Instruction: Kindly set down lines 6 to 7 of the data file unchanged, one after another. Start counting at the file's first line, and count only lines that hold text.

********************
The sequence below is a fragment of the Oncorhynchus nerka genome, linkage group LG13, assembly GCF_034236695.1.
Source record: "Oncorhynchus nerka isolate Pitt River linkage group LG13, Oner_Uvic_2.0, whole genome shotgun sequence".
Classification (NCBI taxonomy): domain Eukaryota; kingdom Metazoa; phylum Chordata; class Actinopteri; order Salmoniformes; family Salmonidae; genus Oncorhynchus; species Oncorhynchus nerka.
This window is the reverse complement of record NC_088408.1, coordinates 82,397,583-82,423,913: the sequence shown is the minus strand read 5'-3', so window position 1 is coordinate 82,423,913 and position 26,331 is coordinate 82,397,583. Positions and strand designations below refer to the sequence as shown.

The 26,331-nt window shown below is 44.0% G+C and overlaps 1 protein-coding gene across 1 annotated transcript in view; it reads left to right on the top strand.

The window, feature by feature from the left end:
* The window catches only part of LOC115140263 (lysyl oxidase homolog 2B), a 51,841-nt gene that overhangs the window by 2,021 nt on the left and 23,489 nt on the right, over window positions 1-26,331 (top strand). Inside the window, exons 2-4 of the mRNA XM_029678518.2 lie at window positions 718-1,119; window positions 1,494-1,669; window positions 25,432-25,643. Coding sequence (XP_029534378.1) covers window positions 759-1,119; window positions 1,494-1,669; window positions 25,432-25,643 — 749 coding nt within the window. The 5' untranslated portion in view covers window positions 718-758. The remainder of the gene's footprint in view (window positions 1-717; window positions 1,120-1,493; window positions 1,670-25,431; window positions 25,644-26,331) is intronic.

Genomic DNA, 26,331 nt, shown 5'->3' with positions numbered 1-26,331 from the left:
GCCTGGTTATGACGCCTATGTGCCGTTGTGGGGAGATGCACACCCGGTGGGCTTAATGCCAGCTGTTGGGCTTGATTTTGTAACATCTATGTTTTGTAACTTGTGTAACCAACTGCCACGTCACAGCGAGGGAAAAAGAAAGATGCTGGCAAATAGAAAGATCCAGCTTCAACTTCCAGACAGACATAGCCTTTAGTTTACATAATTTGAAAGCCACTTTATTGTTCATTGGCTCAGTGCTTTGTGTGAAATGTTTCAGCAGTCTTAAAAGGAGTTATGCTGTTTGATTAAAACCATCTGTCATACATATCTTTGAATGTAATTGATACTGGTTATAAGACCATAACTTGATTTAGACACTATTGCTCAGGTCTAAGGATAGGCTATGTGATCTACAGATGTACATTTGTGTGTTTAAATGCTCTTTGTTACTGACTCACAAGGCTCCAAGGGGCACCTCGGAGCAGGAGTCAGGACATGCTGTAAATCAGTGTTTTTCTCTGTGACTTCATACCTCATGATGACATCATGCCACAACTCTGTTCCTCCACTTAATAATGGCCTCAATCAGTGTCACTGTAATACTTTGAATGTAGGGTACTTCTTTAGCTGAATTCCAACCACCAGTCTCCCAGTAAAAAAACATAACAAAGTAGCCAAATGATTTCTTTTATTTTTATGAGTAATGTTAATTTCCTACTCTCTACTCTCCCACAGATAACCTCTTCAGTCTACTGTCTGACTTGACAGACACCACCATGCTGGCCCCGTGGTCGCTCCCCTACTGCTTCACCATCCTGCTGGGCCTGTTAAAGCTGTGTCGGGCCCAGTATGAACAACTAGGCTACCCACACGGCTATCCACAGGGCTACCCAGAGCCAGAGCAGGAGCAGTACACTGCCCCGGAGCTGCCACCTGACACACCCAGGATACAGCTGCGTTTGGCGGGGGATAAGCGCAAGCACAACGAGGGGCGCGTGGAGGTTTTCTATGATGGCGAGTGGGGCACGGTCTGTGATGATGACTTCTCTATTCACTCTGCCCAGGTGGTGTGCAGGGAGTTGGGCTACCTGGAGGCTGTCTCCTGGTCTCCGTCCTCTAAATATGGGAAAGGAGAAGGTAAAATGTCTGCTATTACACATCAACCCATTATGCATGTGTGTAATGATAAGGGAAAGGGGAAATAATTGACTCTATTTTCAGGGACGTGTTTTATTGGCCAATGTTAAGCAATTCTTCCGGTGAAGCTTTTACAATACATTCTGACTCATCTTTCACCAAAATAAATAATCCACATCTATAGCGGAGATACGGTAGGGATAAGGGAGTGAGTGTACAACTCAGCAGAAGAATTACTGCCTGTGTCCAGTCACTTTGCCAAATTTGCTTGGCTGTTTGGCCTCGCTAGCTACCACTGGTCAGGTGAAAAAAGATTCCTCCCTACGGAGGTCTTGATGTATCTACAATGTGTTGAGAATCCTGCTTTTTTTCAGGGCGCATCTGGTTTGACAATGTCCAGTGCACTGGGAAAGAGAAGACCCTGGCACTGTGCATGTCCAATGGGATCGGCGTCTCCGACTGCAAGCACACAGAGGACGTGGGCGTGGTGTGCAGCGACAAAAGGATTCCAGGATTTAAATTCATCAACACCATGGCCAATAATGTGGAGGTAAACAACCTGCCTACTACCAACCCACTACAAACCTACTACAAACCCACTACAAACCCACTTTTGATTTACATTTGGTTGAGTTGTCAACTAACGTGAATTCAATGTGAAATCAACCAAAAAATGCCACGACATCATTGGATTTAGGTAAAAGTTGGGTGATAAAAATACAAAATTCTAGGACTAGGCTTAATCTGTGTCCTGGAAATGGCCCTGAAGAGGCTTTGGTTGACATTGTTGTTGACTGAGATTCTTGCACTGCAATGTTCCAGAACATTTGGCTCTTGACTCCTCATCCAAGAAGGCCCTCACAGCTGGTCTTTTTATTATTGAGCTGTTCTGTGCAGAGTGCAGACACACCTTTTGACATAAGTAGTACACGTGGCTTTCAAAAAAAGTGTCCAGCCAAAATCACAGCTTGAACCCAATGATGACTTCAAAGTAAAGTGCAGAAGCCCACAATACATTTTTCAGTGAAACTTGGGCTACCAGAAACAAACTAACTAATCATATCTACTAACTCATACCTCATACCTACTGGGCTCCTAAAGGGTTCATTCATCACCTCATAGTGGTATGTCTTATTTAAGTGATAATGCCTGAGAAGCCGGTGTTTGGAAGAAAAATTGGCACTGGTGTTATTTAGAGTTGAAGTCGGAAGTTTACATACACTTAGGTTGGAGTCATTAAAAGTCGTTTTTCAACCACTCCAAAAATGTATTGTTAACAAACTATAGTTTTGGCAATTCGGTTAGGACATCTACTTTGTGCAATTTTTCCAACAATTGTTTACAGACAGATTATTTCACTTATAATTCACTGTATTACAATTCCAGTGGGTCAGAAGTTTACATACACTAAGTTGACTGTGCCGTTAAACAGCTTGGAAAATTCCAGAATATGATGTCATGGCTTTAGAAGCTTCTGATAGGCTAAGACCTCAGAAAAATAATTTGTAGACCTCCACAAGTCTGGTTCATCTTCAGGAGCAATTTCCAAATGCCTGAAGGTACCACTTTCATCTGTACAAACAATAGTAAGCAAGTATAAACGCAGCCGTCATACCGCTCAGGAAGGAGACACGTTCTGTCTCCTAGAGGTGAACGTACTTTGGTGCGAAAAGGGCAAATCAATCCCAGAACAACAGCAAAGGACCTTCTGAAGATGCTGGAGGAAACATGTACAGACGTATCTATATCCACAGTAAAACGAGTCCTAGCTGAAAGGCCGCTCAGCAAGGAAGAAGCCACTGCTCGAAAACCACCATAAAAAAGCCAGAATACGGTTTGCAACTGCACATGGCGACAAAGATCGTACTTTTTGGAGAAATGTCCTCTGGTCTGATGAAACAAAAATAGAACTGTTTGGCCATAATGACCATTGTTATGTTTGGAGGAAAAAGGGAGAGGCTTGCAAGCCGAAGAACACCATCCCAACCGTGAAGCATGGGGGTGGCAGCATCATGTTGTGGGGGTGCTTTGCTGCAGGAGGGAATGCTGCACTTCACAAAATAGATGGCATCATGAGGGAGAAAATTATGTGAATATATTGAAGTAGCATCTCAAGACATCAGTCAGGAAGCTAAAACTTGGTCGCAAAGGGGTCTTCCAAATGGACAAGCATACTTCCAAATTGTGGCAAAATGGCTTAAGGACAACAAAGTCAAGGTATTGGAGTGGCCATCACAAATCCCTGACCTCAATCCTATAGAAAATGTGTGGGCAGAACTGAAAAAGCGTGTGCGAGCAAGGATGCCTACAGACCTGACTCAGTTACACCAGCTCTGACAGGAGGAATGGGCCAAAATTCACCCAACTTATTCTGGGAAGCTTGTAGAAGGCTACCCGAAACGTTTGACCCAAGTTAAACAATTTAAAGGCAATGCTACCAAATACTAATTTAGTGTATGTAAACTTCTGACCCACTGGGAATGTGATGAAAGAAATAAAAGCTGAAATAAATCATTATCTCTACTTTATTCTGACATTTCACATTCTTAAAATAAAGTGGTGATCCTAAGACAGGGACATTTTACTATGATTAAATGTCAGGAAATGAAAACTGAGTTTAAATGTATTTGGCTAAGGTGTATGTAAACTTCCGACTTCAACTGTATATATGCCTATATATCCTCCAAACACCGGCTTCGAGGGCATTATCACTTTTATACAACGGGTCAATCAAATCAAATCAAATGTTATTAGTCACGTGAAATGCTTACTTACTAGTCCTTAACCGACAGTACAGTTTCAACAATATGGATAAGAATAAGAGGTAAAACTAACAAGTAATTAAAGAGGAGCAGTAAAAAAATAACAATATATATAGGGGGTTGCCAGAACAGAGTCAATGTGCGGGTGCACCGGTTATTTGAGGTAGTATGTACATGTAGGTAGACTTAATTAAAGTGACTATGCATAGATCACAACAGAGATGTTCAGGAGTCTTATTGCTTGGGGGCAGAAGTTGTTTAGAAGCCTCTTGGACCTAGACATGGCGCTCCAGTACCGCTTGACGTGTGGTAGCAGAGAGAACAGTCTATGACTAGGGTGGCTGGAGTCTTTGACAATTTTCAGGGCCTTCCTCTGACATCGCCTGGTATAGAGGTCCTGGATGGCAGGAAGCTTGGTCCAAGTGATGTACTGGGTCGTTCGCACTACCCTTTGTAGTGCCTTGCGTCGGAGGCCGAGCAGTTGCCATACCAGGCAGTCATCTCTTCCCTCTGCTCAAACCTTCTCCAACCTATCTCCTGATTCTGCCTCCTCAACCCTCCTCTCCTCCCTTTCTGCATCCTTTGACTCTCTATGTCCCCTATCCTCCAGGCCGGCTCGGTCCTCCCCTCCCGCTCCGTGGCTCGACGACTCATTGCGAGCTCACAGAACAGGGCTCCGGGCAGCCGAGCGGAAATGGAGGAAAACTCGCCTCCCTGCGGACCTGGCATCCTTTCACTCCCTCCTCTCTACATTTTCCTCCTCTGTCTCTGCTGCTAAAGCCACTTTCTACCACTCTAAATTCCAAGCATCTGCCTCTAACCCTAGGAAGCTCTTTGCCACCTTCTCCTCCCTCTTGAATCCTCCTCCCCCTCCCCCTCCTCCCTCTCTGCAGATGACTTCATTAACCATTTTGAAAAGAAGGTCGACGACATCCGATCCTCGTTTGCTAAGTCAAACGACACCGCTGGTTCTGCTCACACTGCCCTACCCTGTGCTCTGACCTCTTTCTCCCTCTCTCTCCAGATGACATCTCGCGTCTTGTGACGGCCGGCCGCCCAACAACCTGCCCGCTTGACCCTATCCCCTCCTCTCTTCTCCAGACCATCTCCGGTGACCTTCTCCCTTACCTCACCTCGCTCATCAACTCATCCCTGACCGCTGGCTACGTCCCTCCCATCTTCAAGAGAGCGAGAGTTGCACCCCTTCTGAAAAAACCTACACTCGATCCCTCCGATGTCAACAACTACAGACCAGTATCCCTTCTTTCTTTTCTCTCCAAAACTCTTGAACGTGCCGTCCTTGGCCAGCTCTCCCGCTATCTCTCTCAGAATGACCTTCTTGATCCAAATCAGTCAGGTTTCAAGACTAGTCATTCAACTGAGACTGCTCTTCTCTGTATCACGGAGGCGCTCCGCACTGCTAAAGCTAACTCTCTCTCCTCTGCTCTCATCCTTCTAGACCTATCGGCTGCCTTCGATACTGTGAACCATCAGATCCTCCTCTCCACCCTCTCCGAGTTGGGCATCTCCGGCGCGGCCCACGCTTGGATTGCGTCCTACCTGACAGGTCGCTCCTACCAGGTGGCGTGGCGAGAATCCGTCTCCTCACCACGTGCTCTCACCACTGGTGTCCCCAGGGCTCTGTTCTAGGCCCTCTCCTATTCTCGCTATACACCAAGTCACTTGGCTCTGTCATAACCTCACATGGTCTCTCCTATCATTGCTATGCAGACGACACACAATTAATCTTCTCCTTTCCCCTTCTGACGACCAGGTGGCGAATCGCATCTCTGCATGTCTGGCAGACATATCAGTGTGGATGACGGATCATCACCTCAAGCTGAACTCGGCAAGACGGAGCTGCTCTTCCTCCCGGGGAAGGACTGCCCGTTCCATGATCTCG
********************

The window, feature by feature from the left end:
* The window catches only part of LOC115140263 (lysyl oxidase homolog 2B), a 51,841-nt gene that overhangs the window by 2,021 nt on the left and 23,489 nt on the right, over window positions 1-26,331 (top strand). Inside the window, exons 2-4 of the mRNA XM_029678518.2 lie at window positions 718-1,119; window positions 1,494-1,669; window positions 25,432-25,643. Coding sequence (XP_029534378.1) covers window positions 759-1,119; window positions 1,494-1,669; window positions 25,432-25,643 — 749 coding nt within the window. The 5' untranslated portion in view covers window positions 718-758. The remainder of the gene's footprint in view (window positions 1-717; window positions 1,120-1,493; window positions 1,670-25,431; window positions 25,644-26,331) is intronic.